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THE STORY - CHAPTER SUMMARY AND NOTES
CHAPTERS XIX - XXI
How do most people you know at school feel about graduation? When David graduates, he's sorry to leave school, but he's excited about seeing the world. He hasn't really thought about a career, except in romantic notions, but Aunt Betsey suggests it's time for him to choose one. She tells him that she wants him to become a "firm fellow." Betsey's idea of firmness, though, concerns strength of character, not the rigid repression of the Murdstones.
Before setting out for London, David says goodbye to Agnes. Their conversation shows their relationship-bantering, affectionate, but with an undercurrent of deeper feeling. It also brings out a new plot development: Mr. Wickfield's recent decline. Subtly, by having Agnes mention Uriah once, Dickens implies what David doesn't know yet-that Heep is partly behind this. Another worrisome note is sounded at the Strongs'. Jack Maldon has written from India, dropping hints that he wants to come home. David is old enough now to suspect an affair between Annie and Jack, and to feel, as does Mr. Wickfield, that Annie is a bad influence on Agnes. Does this fit in with your impression of Agnes' character?
David's journey by coach to London reverses his long-ago walk to Dover. Now, in contrast, he's riding in comfort, and it makes him a little conceited. But he's still fairly innocent. He's cheated out of his seat by a shifty-looking horse breeder, and the waiter at the inn in London passes off inferior food and wine on him. David is dazzled by the plays he sees at the theater that night. Soon after, he runs into his old friend Steerforth at the inn. Steerforth's opinion of the same performance is bored and jaded. It's a typical Steerforth attitude, of course, bringing him back into the story in familiar fashion. But it's also typical that Steerforth takes care of David, getting him a better room. No wonder David's dreams that night mix up Steerforth and the gods.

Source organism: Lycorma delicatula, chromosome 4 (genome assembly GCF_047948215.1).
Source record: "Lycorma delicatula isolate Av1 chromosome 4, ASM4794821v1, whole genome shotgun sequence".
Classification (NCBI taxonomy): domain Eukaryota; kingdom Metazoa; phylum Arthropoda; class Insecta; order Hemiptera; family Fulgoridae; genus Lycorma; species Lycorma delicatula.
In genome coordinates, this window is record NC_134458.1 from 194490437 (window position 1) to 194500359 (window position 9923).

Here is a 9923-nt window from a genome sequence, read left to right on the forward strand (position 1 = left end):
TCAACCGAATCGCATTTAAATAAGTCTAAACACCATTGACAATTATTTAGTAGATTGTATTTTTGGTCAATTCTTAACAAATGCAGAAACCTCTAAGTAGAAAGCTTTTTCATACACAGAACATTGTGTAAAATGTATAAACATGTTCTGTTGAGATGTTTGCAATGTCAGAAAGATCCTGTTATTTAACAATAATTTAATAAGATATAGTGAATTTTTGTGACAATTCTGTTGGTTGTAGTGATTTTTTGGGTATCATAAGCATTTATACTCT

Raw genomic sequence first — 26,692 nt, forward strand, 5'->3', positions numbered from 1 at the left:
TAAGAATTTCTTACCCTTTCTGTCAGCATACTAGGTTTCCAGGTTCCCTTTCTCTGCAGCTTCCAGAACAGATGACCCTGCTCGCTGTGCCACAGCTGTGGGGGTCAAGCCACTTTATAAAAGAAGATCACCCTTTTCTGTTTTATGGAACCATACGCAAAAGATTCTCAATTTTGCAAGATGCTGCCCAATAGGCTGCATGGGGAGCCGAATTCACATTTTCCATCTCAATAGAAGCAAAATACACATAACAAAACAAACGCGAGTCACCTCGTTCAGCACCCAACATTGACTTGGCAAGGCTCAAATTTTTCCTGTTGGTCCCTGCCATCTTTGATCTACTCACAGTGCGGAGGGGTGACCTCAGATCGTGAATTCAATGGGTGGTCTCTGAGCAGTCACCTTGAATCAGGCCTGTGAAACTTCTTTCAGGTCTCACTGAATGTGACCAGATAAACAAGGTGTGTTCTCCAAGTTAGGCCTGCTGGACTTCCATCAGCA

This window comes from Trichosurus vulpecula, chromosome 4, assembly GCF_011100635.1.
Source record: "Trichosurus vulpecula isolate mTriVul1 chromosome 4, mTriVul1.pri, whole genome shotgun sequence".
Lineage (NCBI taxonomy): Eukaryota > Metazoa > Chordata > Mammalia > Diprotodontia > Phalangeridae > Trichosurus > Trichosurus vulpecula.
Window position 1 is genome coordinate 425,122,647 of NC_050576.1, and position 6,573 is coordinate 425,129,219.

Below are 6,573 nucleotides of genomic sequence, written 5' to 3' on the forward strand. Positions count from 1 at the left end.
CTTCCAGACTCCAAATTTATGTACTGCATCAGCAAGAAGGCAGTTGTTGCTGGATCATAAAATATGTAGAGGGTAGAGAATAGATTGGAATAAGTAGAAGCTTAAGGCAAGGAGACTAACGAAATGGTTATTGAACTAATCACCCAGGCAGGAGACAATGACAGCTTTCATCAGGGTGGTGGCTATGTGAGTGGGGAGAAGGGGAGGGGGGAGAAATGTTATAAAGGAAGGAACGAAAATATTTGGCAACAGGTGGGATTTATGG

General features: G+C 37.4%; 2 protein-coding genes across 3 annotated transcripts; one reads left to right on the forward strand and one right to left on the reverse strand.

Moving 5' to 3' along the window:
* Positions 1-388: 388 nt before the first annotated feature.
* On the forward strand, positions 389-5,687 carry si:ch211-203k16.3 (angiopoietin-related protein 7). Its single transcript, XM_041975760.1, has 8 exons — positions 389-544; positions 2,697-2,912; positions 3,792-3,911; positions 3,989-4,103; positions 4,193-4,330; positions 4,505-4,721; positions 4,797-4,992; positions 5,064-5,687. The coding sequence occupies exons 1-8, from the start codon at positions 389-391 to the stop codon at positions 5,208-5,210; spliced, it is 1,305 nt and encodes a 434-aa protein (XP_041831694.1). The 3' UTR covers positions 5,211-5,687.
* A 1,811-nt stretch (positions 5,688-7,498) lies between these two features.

Next to Steerforth, David suddenly feels very young. Knowing that he doesn't shave much yet, he's embarrassed by the chambermaid's giggles as she brings his shaving water in the morning. The waiter acts respectful now, because Steerforth is in command. Steerforth gives David a new name-Daisy, signifying how girlish and naive he seems. The Steerforths' house at Highgate, where David visits, awes him, too. It's stately, dignified, and genteel, as is Mrs. Steerforth. Mrs. Steerforth's companion, Rosa Dartle, a poor relative, also intimidates David.
NOTE: CHARACTERIZATION BY SPEECH
Dickens uses Rosa's way of speaking to define her character. Her swift wit shows you she's bright and perceptive, but her jerky, short phrases suggest a personality torn by conflicting impulses. Questions and exclamations give her speech energy, but in pretending to sound innocent she comes across as sarcastic, cynical, even vicious. You get an impression of an unhappy, frustrated woman, whose bottled-up resentment will erupt someday. While some readers view her with sympathy, others regard her as a potential source of trouble.